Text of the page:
The new-build developments first. There are still too many of them but, as already mentioned, the unsold stock will probably start diminishing during 2009. Properties are going to auction or being repossessed by banks while some developers are moth-balling future phases. If you are dealing direct with the developer I would urge caution and unless you are able to negotiate a very substantial discount then it may be advisable to hold off until at least 2010. However, we have had similar building booms in Andalucía in the past and buyers can be certain that the overhang will get mopped up, stability will return and prices will rise again but any buyer of a new-build property in 2009 must be absolutely convinced that the price is right, that the building licence and bank guarantees are verified by an independent lawyer and that they can finance the purchase without depending on rental income. However, buying a new-build doesn’t necessarily mean dealing with the original developer as I am finding a lot of what, at first sight, look like resales are, in fact, brand new. These are coming about because of the purchase of multiple units by one buyer, the so-called ‘flippers’ and having been unable to sell on during construction now find themselves servicing one or more Spanish mortgages they hadn’t bargained for. The properties may have been finished 2 or even 3 years ago but they are ‘as new’. In general, I find such sellers are desperate and more flexible than the developers.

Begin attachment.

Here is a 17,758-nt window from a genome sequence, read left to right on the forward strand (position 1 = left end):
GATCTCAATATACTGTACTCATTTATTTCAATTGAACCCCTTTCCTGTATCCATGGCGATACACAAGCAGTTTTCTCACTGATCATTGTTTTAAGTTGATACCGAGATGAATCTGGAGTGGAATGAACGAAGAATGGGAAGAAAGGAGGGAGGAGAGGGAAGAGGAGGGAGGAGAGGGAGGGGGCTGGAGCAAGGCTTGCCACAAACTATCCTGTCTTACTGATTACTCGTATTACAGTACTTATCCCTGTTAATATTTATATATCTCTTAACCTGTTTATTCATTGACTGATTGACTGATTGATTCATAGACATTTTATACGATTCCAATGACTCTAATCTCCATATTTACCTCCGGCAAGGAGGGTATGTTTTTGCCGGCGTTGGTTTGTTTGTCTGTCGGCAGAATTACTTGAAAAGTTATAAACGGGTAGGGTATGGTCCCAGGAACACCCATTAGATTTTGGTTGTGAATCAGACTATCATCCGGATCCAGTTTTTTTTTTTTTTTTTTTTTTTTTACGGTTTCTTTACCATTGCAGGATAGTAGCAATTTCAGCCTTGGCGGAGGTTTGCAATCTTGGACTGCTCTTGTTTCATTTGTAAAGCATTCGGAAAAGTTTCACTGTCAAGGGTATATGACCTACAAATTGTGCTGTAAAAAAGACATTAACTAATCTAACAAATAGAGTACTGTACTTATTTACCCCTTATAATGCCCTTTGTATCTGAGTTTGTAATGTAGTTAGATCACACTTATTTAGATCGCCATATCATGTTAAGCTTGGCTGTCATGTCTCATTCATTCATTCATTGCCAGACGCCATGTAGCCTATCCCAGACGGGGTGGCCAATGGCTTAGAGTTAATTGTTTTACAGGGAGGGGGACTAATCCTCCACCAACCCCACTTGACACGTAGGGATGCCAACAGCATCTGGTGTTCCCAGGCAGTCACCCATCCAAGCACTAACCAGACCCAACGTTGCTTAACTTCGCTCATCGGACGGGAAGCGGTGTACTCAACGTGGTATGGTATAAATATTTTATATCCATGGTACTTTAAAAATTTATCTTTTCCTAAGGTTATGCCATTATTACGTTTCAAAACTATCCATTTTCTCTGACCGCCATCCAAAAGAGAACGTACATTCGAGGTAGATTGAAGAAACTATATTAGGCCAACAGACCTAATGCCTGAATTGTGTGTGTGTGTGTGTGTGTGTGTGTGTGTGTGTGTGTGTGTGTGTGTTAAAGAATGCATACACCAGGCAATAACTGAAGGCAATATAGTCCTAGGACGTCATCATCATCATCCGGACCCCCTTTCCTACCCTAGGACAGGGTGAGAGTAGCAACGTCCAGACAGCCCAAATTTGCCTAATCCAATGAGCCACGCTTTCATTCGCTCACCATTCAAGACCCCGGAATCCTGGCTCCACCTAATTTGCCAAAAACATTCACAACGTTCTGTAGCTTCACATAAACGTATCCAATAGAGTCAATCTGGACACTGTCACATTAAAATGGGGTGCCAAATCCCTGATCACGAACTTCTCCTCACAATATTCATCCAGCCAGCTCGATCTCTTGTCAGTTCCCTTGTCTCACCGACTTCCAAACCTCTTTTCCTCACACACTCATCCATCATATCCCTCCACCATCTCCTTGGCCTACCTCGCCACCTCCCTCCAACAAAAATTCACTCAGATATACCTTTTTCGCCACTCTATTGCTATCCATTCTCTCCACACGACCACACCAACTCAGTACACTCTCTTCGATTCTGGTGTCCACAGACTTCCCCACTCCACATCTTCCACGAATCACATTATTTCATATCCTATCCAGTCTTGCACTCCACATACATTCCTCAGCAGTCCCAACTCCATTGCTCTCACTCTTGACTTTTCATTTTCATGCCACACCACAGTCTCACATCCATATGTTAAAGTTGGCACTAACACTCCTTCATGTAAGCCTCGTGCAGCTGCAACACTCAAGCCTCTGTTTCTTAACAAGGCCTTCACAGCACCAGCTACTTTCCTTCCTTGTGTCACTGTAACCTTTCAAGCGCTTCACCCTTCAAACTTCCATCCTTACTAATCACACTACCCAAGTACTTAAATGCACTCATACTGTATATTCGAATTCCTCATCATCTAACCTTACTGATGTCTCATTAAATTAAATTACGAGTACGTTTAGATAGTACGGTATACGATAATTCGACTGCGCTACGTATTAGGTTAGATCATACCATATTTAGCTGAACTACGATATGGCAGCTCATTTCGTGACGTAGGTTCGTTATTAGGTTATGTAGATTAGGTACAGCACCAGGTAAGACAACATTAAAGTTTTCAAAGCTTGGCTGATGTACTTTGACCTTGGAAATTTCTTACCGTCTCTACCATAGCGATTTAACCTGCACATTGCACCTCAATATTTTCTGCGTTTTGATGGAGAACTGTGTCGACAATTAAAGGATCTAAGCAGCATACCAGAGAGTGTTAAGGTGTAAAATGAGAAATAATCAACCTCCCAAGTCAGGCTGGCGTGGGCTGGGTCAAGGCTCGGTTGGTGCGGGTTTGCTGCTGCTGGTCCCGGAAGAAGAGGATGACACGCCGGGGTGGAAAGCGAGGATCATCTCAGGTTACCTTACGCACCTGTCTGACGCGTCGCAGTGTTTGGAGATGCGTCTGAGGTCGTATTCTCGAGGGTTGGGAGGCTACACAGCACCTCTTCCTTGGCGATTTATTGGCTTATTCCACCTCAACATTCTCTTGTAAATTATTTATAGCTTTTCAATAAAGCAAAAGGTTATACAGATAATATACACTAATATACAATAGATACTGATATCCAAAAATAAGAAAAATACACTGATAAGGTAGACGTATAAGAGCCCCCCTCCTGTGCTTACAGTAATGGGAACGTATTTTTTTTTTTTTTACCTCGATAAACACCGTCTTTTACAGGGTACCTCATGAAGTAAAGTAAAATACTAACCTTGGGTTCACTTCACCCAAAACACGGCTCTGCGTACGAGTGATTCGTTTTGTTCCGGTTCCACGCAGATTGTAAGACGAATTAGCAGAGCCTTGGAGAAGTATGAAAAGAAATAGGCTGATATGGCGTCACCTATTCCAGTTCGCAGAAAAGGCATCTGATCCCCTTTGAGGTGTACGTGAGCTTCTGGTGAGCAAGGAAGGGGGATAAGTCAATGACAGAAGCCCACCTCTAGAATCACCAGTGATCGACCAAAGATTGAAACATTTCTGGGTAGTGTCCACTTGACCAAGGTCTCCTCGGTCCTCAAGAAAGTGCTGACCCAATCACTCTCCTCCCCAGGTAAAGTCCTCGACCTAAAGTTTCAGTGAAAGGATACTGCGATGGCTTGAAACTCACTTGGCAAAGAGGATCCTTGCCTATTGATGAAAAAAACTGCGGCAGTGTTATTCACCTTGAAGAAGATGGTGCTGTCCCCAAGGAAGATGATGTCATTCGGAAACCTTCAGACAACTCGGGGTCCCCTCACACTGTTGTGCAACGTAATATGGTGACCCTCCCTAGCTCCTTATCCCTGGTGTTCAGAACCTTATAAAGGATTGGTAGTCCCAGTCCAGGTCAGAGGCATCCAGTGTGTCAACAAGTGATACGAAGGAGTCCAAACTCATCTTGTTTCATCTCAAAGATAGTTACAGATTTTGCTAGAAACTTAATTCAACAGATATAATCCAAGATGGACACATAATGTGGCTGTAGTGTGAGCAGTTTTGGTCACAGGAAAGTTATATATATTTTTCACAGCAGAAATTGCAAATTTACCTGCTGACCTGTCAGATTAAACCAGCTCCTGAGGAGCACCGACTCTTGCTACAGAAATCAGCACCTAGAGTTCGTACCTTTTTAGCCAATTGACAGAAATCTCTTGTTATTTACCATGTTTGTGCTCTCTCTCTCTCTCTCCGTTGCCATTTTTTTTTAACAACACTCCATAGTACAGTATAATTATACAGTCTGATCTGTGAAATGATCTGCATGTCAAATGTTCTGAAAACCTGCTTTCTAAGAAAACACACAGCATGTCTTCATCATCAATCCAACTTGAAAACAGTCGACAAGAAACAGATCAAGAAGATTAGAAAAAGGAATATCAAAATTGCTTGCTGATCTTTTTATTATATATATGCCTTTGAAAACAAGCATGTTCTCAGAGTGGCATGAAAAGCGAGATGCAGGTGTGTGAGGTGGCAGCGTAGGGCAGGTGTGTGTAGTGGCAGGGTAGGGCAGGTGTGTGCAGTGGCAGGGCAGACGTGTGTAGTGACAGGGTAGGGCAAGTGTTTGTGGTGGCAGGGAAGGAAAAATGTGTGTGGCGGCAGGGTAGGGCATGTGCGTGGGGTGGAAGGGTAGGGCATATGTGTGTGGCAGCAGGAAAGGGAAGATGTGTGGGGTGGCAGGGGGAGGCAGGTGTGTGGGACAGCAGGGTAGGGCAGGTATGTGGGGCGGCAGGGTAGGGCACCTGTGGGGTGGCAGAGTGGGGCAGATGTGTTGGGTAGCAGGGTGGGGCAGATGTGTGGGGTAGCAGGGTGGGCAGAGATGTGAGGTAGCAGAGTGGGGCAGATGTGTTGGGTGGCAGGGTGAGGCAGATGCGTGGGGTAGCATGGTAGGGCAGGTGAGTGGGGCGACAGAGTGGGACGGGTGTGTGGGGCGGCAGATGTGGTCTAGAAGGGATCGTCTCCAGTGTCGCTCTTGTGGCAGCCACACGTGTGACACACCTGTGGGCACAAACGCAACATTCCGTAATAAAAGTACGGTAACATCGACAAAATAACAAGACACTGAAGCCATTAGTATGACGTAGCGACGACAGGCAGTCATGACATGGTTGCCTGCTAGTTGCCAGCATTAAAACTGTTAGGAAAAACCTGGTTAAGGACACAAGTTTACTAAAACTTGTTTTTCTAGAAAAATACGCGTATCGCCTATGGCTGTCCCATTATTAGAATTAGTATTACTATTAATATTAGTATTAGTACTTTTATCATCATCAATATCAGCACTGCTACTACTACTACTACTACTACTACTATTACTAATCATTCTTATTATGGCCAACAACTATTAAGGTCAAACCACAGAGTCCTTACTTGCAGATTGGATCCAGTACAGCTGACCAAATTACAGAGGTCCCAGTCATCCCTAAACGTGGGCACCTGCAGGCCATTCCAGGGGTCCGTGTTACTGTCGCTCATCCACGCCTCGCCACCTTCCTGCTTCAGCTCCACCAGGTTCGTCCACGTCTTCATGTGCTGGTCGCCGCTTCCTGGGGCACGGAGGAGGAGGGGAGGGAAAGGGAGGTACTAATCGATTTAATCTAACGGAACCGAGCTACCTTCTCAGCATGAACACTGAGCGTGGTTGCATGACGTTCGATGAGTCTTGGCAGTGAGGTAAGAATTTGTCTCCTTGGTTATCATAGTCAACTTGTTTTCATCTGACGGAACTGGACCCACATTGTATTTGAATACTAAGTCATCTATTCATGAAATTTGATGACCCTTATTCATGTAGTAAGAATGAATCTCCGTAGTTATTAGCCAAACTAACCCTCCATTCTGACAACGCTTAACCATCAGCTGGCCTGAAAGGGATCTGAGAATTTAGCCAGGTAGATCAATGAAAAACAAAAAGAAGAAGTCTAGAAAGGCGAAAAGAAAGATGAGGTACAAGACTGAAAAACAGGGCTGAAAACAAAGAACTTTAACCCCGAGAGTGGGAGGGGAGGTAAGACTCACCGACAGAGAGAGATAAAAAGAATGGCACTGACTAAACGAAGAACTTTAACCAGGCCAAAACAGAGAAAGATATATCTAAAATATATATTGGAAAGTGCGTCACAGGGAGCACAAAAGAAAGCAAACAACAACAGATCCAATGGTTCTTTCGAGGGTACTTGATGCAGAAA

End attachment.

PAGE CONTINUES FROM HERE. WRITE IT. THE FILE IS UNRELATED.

Now, as for the resale sector, one thing that is always immediately evident in a market downturn is that there is a flight to quality and in this respect one needs to recognize that the coasts of Andalucía are not all the same; prices are much higher in some areas for very good reasons and in today’s market conditions buyers need to focus on the prime areas; in secondary areas you can expect prices to fall further and recover more slowly.